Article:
LendingBlock predicts that, as digital assets grow as an asset class, demand for hedging, swaps, repurchases, and short selling will increase. The currency crypto market has more than $500 billion in assets circulating with less than one percent used as collateral. That leaves lots of room for growth.
Touted as the first cross-chain lending platform for the crypto economy, the company promises a product that will help its customers access secure, transparent, and fair crypto-to-crypto loans. Not a lender itself, LendingBlock provides the platform upon which parties can enter P2P contracts. The company acts as agent for both lender and borrower, as well as security trustee of the collateral. This ensures that the borrower doesn’t face any uncovered credit risk to the lender.
All collateral deposits are held in cold storage. Those who think regulation will be necessary before the crypto market can fully mature can take comfort in the fact that the company is focused on becoming a regulated business. They have submitted the full regulatory application to the country of Gibraltar and await the regulator’s response. They have also begun regulatory processes with the Financial Conduct Authority in the UK, and the Securities and Exchange Commission and Commodities Futures Trading Commission in the United States.
Basing the platform on its own token (LND), which is used to make payments and receive interest on loans, allows the company to reduce the cost of exchange fees and makes it easier to manage interest payments. The use of smart contracts reduces expenses, risks, and complexity, which makes for lower costs for borrowers and higher returns for the lenders.
New York-based BlockFi might be the ideal platform for Americans who want to secure USD loans with Bitcoin and Ethereum, provided that said Americans live in any of the 44 states where the company is currently conducting business.
The attractive thing about the BlockFi platform is that it seems easy enough for a lay person to understand without any kind of financial advice. A borrower needs to meet only two requirements to qualify for a loan: They can have no liens or bankruptcies on their record, and they must have at least $15,000 of crypto assets between their Bitcoin and Ethereum portfolios.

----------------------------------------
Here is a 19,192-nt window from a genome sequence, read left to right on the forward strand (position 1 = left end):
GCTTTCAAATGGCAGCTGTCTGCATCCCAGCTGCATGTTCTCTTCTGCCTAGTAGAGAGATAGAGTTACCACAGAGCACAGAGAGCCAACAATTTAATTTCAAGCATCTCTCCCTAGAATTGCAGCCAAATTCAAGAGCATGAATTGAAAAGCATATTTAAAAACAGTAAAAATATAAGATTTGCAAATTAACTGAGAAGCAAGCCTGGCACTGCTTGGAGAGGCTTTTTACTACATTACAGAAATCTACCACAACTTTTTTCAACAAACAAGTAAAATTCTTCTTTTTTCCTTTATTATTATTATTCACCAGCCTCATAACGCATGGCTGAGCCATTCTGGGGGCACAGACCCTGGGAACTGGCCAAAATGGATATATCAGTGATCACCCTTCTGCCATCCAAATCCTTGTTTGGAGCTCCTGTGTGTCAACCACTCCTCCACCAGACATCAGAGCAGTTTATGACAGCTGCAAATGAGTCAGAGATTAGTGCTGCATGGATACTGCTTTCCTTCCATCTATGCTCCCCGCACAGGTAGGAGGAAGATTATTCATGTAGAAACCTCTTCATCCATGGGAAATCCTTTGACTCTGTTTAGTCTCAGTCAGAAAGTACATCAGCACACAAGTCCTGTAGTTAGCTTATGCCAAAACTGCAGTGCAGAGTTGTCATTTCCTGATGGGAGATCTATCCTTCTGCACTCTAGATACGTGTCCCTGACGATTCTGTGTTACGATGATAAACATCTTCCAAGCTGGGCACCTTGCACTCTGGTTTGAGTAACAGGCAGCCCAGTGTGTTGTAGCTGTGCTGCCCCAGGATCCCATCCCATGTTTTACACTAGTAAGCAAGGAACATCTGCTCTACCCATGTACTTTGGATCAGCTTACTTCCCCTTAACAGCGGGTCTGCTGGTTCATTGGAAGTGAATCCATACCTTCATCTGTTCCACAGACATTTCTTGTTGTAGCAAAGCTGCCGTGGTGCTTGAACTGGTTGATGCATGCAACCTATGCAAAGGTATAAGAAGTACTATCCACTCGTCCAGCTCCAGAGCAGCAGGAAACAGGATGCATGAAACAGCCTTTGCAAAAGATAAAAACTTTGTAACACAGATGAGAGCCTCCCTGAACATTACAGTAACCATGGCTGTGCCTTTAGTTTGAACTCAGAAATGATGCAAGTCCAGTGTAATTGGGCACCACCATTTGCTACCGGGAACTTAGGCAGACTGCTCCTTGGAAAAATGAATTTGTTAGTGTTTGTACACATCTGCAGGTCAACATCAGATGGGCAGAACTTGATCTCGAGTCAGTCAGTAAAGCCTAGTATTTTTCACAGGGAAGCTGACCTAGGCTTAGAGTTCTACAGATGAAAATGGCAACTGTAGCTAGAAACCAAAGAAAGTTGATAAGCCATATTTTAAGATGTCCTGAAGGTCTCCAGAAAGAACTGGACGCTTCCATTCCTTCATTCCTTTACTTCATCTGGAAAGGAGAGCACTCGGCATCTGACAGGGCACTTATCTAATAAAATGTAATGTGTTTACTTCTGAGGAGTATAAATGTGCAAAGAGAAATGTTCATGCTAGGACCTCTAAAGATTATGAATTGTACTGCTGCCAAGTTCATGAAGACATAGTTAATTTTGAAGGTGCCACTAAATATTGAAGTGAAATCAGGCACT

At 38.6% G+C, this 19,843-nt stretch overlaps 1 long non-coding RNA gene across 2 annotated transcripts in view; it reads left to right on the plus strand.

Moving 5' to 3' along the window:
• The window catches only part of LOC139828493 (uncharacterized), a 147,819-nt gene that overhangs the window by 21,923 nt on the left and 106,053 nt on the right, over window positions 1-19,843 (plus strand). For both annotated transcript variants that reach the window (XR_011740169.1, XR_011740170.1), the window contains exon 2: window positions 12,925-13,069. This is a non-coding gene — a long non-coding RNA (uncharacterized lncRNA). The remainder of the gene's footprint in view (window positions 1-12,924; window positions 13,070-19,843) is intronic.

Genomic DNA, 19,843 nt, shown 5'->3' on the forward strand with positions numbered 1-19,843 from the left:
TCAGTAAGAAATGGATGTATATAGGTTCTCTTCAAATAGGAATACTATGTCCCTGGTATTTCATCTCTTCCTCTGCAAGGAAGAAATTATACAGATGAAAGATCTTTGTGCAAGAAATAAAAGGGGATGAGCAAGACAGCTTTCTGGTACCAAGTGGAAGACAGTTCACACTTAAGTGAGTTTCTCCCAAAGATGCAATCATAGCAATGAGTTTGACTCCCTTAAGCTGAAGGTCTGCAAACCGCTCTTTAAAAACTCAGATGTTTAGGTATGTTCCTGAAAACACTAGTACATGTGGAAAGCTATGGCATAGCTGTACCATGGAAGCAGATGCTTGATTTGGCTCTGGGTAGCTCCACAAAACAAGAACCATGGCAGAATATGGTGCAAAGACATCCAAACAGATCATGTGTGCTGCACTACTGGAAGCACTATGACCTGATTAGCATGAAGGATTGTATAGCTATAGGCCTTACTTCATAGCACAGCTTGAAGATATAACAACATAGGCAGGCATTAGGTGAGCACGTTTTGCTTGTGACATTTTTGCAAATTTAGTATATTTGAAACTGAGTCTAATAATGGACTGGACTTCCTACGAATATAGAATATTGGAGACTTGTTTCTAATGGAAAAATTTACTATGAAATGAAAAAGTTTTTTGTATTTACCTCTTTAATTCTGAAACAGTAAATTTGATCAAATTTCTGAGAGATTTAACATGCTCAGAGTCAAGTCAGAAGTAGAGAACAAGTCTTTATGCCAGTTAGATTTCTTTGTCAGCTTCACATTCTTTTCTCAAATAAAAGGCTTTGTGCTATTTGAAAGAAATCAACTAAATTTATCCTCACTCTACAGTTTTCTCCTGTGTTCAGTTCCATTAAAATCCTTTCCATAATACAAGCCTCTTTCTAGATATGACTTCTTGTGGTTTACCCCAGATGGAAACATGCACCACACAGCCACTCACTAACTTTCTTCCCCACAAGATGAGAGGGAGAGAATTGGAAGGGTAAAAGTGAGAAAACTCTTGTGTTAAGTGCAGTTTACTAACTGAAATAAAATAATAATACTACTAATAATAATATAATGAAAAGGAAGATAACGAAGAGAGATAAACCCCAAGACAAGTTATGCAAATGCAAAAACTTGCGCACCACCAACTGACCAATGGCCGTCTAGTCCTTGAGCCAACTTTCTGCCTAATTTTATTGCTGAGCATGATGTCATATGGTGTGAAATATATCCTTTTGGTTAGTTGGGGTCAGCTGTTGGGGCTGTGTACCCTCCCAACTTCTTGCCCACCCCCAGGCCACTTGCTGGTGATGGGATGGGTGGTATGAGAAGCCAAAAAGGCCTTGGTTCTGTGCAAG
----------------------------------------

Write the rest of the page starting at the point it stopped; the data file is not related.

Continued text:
If those criteria are met, the customer can borrow up to 35 percent of their crypto asset value, with loans ranging from $2,000 to $10 million. Interest rates go from 12 to 14 percent APR, and there is an added fee of one to four percent of the loan value. Borrowers can take a loan in Bitcoin, Ethereum, or Litecoin.
Unlike other crypto-based lenders on this list, BlockFi does not have its own coin or token.
6. Unchained Capital
Texas-based Unchained Capital could very well be the platform of choice for those who want to liquidate their Bitcoin while maintaining it and seeing it go to work in the world.
Not only is the team at Unchained Capital in the market to make money as a lender, they have an idealistic side as well. Noting that 60 percent of Bitcoin sits around and does nothing, they have a goal to circulate it and use it to strengthen the platform. The company was founded by people who believe cryptocurrencies can change the world only if they’re useful.
The Unchained Capital team has designed its personal loans to be ideal for people who are looking to make large purchases, who hope to avoid tax events, and who want to invest. Their commercial loans are geared to companies that want to free up capital, expand their businesses, buy expensive equipment, and balance their portfolios.
Unchained Capital does not have its own cryptocurrency.
7. Other Companies to Consider
The crypto lending space is expanding. New lenders seem to be popping up quite often, which means that some people in the cryptocurrency space, at least, see a market for crypto-backed lending. Despite the market having taken a downturn in 2018, rebounding from the bull run last year that catapulted Bitcoin to $20,000 in December, this space is expanding. Lately, Bitcoin has been holding around the $6,500 mark. Since the majority altcoins tend to follow Bitcoin’s price, that means the market as whole is down, yet more crypto lenders are ambling to get in the door.
In early October, TIME Magazine released its inaugural list of the top 50 Genius Companies, and two online lending companies, CommonBond and Oportun were included. The magazine asked its global network of editors and correspondents to nominate companies that are inventing the future. They then evaluated the candidates by such factors as originality, influence, success, […]
In early October, TIME Magazine released its inaugural list of the top 50 Genius Companies, and two online lending companies, CommonBond and Oportun were included. The magazine asked its global network of editors and correspondents to nominate companies that are inventing the future. They then evaluated the candidates by such factors as originality, influence, success, and ambition.
What they were looking for
A video titled How We Chose the 50 Most Genius Companies of 2018 includes snippets of interviews from founders and CEOs whose companies made the list. Viewing these gives us more insight into what the magazine saw as worthy of “genius” thought. Bob Igor, CEO of Walt Disney, talks about having “constant curiosity, constant desire for more knowledge about what is new.” Luis von Ahn, CEO of Duolingo, whose company’s goal is to give “equal access to education to everybody,” reminds us that it’s “OK to fail.” Anne Wojcicki, co-founder and CEO of 23andMe, says that “it’s not that taking risks is essential, it’s that being open-minded to a different way of looking at a problem is essential.” She adds: “Risk…is essential to creating a new path and making change.”
These are all revelations that the 50 companies represented have made, whether they are time-tested and proven companies or promising start-ups.
Notables on the list